Update: 11:20PM: The El Paso County Sheriff's Office is reporting the body of an adult man has been found along Highway 24 near mile marker 297. They report the body was buried under a significant amount of debris along the westbound lanes of the highway. No identification is available at this time.
10:25 PM: Highway 24 is now reopened, with one lane in each direction.
With interest in urban homesteading on the rise, some traditional farm animals are showing up in city back yards. It started with chickens. Miniature goats might be next. While some worry about potential health effects, KRCC's Liz Ruskin went to one backyard east of downtown Colorado Springs to meet a woman who isn’t concerned.
Monycka Snowbird lives in a densely packed neighborhood of 1960s-era ranch and split-level homes, some with tidy yards, some overrun by weeds.
The oil and gas industry says it’s trying to focus on new ways to reach out to an increasingly skeptical public. Community concern is rising as hydraulic fracturing moves into more and more populated areas of the Front Range. At the Rocky Mountain Energy Summit in Denver, which brings together energy leaders from across the country, much of the discussion this year focused on public anxiety over fracking.
With thunderstorms in the forecast for the next few days, the possibility of flash flooding in El Paso County remains. As KRCC’s Liz Ruskin reports, the county is working to repair roads in the Black Forest area damaged in last weekend’s floods.
The county is placing road maintenance equipment in Black Forest so it can quickly remove flood debris and keep drainages open. County Spokesman Dave Rose says the big challenge is a large drainage system that runs south through the burn area and then along Shoup Road, an important east-west route.
Sally Ride, America’s first woman astronaut communicates with ground controllers from the flight deck during the six day mission of the Challenger. National Aeronautics and Space Administration., 06/18/1983 – 06/24/1983.
The White House announced today this year's Presidential Medal of Freedom recipients. Among the honorees are Ernie Banks, Daniel Inouye, and Sally Ride (posthumously). The Medal of Freedom is given to those "who have made especially meritorious contributions to the security or national interests of the United States, to world peace, or to cultural or other significant public or private endeavors."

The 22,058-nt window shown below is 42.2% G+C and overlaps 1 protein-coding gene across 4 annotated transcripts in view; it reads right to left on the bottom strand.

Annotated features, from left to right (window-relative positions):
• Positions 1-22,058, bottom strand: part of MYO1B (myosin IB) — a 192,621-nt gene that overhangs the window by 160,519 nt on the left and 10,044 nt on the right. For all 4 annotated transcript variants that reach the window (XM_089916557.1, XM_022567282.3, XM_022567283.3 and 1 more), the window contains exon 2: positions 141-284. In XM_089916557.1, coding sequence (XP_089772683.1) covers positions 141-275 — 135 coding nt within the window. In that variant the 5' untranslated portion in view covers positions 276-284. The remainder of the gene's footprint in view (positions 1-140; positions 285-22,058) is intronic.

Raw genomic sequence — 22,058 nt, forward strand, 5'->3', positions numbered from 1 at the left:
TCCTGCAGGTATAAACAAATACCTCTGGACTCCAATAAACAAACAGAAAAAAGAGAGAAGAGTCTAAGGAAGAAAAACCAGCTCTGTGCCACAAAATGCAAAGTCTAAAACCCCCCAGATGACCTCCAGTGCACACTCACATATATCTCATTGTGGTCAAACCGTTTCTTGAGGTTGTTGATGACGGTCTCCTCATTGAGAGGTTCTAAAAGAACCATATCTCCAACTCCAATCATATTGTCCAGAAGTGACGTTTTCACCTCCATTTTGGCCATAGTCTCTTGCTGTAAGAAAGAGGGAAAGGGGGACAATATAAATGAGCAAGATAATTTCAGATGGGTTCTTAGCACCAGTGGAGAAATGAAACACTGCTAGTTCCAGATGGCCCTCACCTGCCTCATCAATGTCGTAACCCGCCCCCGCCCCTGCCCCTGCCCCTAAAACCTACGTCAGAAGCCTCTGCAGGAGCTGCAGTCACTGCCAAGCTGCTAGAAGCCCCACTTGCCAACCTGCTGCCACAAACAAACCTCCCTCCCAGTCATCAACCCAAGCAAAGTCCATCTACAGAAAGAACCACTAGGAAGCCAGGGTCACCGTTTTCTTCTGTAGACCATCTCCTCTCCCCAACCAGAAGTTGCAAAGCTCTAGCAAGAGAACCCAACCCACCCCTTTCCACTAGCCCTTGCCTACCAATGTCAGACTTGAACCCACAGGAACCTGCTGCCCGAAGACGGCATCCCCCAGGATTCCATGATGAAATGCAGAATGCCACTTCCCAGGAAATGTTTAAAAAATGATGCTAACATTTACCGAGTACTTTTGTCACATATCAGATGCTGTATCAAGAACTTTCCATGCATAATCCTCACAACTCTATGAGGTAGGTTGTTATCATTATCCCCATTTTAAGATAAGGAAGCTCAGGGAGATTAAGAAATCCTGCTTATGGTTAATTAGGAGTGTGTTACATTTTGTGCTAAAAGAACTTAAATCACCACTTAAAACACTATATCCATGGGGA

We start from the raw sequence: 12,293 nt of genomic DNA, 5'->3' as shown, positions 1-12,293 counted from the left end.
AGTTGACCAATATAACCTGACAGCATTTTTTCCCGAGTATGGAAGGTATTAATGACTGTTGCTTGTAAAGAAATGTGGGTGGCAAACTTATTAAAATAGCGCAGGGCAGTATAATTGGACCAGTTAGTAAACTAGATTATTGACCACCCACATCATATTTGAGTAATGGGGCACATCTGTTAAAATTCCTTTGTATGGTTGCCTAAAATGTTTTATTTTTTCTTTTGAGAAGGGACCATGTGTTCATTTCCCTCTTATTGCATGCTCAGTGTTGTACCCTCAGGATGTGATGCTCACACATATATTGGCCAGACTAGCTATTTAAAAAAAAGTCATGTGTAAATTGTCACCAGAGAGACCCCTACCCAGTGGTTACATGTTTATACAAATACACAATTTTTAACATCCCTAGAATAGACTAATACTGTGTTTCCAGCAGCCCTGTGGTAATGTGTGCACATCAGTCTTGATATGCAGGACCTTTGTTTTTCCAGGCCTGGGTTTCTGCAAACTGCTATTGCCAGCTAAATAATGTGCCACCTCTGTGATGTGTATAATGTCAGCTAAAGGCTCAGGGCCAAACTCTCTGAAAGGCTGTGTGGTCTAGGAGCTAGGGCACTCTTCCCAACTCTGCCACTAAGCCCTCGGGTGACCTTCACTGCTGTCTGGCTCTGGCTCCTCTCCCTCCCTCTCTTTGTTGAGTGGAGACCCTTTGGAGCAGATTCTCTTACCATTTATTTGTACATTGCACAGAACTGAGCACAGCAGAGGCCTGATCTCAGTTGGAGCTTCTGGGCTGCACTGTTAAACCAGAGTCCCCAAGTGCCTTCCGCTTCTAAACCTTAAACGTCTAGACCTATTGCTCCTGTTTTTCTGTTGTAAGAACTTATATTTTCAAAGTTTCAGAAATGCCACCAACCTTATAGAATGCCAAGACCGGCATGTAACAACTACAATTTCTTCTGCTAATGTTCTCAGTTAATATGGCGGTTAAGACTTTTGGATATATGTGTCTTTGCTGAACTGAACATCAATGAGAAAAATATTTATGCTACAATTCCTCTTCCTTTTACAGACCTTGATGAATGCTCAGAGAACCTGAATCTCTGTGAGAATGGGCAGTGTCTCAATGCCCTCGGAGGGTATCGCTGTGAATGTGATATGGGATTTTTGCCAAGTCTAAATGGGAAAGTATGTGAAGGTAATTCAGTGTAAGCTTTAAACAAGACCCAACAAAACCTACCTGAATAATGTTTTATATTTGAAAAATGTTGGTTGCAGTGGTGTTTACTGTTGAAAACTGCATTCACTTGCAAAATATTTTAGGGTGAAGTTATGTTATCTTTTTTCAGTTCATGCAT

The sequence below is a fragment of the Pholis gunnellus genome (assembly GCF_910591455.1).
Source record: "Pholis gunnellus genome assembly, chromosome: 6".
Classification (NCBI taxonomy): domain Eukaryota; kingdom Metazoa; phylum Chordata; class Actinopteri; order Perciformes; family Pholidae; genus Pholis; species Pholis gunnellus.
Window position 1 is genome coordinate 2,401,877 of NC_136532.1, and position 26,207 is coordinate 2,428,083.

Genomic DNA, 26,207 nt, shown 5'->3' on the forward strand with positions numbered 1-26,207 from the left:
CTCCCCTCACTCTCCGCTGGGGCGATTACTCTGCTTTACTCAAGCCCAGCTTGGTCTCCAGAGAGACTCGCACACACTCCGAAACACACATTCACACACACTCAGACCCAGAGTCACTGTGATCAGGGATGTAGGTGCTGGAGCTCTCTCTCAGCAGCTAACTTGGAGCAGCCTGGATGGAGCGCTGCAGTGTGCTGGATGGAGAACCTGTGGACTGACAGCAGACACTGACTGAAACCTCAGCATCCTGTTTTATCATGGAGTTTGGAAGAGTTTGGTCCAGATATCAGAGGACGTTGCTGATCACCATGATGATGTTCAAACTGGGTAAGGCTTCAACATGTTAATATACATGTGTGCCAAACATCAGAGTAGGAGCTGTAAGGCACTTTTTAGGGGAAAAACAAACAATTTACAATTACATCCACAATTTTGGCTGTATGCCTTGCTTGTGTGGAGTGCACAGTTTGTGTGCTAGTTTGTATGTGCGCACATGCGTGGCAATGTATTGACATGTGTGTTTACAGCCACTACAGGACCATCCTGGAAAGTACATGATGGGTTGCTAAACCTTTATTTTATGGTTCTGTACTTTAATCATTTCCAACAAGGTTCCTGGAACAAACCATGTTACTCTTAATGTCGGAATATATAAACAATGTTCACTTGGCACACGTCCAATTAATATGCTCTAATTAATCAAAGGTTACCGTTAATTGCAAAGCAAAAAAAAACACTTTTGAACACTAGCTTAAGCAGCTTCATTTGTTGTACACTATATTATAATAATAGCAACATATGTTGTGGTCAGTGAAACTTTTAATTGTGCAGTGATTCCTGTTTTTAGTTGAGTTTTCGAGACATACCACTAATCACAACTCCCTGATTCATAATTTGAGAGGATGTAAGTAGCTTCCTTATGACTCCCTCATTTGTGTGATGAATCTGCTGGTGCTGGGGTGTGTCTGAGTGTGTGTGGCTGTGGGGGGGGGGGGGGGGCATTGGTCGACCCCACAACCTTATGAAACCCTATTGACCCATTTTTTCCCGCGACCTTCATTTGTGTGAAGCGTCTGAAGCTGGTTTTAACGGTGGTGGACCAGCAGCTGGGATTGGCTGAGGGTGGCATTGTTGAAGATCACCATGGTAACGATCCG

Republican Weld county district attorney Ken Buck plans to challenge Democratic U.S. Senator Mark Udall next year. Buck filed the paperwork today and as Bente Birkeland reports, he’ll first need to win the Republican primary.
Oil and gas leaders are gathering in Denver this week to discuss innovation and controversy in their industry. Bente Birkeland takes a look at how the state’s water wars can shape the public debate over fracking.
A new study finds deployment-related factors like combat experience or days deployed have little or no influence on suicide rates. KRCC's Andrea Chalfin has more from one doctor who's researching suicide in the military.
Every Saturday morning, Shirley Epstein puts on her walking shoes and heads to a tree-lined park to join dozens of friends, and her doctor, for a long walk.
Epstein’s walk with her doc is taking place in Denver. But it’s part of a program being replicated across the state – from Grand Junction to Pueblo to Fort Collins to Greeley – as a national effort to “Walk with a Doc” has caught on among medical professionals and hundreds of their patients in Colorado.
Colorado Springs' Interim Fire Chief Tommy Smith will be moving to Redmond, Washington after accepting the chief position there. Smith stepped in as the interim head of the Colorado Springs Fire Department earlier this year when Chief Rich Brown stepped down. Smith is expected to begin his new duties in September, after Christopher Riley takes over the fire department. Riley was appointed as the city's fire chief last week, pending approval from city council. According to a press release at the time, there were no internal candidates for CSFD Chief.